Please see the main page of my African camping/safari adventure for some background on this trip.
Second safari in Chobe National Park (Botswana).
Highlights: We got to see a leopard wandering by in the distance! And then we watched him lay in the shade under some bushes for a little while. That was a huge highlight of the whole trip. Then, late that afternoon, we took a two-hour boat tour on the Chobe River. We saw hippos, huge crocodiles, red lechwe, waterbucks, and we watched from just a few meters away as a couple elephants swam across the river! Our boat tour ended when the sun set over Namibia to the West; our charming guide told us, "The Namibians have taken then sun, so now we must hurry home."
We left Senyati camp, drove into Namibia, and camped at Ngepi Camp for one night.
Highlights: Ngepi camp is a strikingly beautiful oasis, and maybe the most comfortable campground we stayed in during our trip. We camped right on the edge of the Cubango River and heard hippos bellowing at each other all night! We also met Rosie and Ruby, the two big ridgeback dogs who protect Ngepi camp from lions! This is one place where I wish we'd stayed more than one night.
Having a beer on a canoe; Ngepi camp — photo by David Philippe, IKAMU
Ngepi swimming pool on the Cubango River; the pool is a floating cage to keep crocodiles and hippos out!
Highlights: Bwabwata National Park was one of my favorite places to go on safari; we saw our first rhoan antelopes and sable antelopes there, as well as zebras, warthogs, and a few giraffes and ostriches. As for humans, the park was very empty; we only saw one other vehicle the whole time, which was great; it felt like we had the whole park to ourselves. And then that night, we happened to be the only guests at Sepopa Swamp Stop, so we had a very peaceful evening at our campsite right on the Okavango River. We could hear hippos grunting off and on somewhere in the river as we slept.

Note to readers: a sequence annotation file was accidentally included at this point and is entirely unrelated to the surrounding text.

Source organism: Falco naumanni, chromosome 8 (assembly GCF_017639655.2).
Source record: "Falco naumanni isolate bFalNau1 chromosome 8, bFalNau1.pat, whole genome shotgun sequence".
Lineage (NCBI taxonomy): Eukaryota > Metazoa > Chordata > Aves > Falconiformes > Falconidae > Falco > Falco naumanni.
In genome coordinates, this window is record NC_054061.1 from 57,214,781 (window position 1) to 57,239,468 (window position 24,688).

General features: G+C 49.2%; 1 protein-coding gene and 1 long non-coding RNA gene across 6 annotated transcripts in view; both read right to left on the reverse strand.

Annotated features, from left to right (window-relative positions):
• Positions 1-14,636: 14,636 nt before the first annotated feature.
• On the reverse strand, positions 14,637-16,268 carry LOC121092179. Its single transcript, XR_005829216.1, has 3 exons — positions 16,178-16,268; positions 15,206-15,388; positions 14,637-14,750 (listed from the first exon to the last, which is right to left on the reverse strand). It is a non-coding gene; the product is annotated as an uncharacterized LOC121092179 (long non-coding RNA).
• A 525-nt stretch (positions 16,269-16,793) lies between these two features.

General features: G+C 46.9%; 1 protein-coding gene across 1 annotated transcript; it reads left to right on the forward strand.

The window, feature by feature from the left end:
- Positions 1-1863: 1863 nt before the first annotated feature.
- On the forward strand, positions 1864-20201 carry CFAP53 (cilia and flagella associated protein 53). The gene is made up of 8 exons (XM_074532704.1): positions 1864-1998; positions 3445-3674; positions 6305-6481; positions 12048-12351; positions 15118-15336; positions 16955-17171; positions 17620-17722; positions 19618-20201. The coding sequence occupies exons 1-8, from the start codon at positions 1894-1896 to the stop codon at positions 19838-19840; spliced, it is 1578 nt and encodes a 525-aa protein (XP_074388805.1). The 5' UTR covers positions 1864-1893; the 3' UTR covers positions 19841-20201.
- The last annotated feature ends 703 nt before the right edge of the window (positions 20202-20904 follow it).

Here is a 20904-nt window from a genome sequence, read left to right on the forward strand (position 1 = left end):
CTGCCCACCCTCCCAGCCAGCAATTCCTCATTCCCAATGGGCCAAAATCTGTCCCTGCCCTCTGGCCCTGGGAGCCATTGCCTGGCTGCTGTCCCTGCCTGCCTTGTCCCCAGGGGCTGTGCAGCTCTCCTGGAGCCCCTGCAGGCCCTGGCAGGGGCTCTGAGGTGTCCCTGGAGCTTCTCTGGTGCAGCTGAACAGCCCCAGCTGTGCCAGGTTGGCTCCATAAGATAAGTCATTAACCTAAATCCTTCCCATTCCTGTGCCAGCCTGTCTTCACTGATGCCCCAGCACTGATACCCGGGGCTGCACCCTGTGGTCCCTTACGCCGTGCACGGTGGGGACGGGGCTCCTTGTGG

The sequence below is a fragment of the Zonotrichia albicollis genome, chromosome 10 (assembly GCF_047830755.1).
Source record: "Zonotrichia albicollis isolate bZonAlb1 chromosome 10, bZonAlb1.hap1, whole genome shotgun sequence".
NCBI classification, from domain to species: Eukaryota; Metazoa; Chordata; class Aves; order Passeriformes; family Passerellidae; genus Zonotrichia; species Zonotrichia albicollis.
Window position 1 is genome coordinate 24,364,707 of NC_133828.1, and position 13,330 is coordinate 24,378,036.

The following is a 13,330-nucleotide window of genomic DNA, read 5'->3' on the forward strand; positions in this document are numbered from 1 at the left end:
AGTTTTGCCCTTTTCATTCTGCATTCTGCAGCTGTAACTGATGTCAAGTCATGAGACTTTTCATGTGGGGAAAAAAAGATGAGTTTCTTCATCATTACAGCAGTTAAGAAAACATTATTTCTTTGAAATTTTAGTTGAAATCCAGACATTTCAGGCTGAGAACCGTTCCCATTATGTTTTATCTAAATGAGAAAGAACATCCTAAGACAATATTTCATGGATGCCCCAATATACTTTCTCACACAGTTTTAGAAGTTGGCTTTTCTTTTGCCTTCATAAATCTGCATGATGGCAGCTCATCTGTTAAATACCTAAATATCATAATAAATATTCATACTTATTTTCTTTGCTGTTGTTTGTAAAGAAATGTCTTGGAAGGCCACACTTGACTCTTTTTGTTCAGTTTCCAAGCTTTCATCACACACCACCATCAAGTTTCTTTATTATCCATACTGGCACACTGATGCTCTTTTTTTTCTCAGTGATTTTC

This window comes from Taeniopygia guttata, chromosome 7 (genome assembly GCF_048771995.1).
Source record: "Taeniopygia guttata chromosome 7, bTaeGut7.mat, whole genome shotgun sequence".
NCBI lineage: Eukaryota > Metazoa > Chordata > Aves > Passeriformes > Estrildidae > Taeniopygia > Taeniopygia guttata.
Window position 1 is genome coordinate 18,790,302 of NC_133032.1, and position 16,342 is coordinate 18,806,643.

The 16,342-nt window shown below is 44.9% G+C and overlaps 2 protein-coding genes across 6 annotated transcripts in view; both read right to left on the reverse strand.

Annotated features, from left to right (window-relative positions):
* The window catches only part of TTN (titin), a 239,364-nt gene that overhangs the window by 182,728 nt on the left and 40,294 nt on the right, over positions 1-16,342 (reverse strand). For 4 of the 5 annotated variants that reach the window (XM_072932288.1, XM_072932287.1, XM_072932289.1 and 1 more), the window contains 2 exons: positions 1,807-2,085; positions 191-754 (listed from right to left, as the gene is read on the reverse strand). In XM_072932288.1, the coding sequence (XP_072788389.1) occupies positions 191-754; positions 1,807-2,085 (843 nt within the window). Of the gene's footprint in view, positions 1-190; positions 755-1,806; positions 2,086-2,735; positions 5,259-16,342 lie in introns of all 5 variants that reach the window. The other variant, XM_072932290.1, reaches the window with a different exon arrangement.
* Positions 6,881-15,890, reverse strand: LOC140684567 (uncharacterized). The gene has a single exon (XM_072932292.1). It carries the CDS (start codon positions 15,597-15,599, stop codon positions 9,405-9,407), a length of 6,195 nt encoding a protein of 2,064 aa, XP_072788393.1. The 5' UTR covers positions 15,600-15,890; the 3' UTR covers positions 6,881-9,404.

Second day at Sepopa Swamp Stop.
Highlights: Morning helicopter tour over the Okavango River! It was amazing to see hippos, crocodiles, and elephants in the river from above. And then in the afternoon we took a riverboat tour on the Okavango! We got to see some hippos from pretty close up, as well as lots of gorgeous birds.
Highlights: Three springbok visited our campsite a few times, and we had a great meal at the camp's restaurant, which offers several different types of game meat — impala, kudu, etc. Our guide, David, ordered the kudu steak, and offered me a bite; it was delicious and very flavorful, if a bit tough!
In the morning, we went on a "game walk" at Thakadu with a group of people from the local San tribe — they showed us their tools, the plants they use in the area, and they demonstrated how they make fire. In the afternoon we drove to our last camp at Motse Lodge campground.
Highlights: The game walk was a truly fascinating and memorable experience.
Left Motse Lodge, crossed the border back into South Africa and continued to Johannesburg, packed up and left for New York.
Highlights: Nothing! End of vacation! :(
(Although the Air France lounge at O.R. Tambo International is very nice...)
Our guide, David, created our itinerary along with my wife's dad, so we didn't need to do anything at all. David is available to customize a tour group's schedule and itinerary to focus on the types of things they want to do, the pace they want to keep, etc. He mentioned some other options he's worked out with other clients, including rest days with no travel, even a visit to a waterpark for a family with kids. For our trip we kept the pace pretty rapid-fire, to maximize the number of places we could stay and the parks we could visit. If you're interested in traveling with David, feel free to ask! Check out David's IKAMU website (and here's the English version) as well as the IKAMU Facebook page.
Here's a map of our overall trajectory with numbers I added to mark where we stayed each night; you can see where we started and ended in Johannesburg and how we traveled in a big loop, mostly though Botswana, with shorter excursions into Zimbabwe and Namibia.
Next: Shopping and packing for an African camping/safari adventure! — what to bring, what to wear, etc.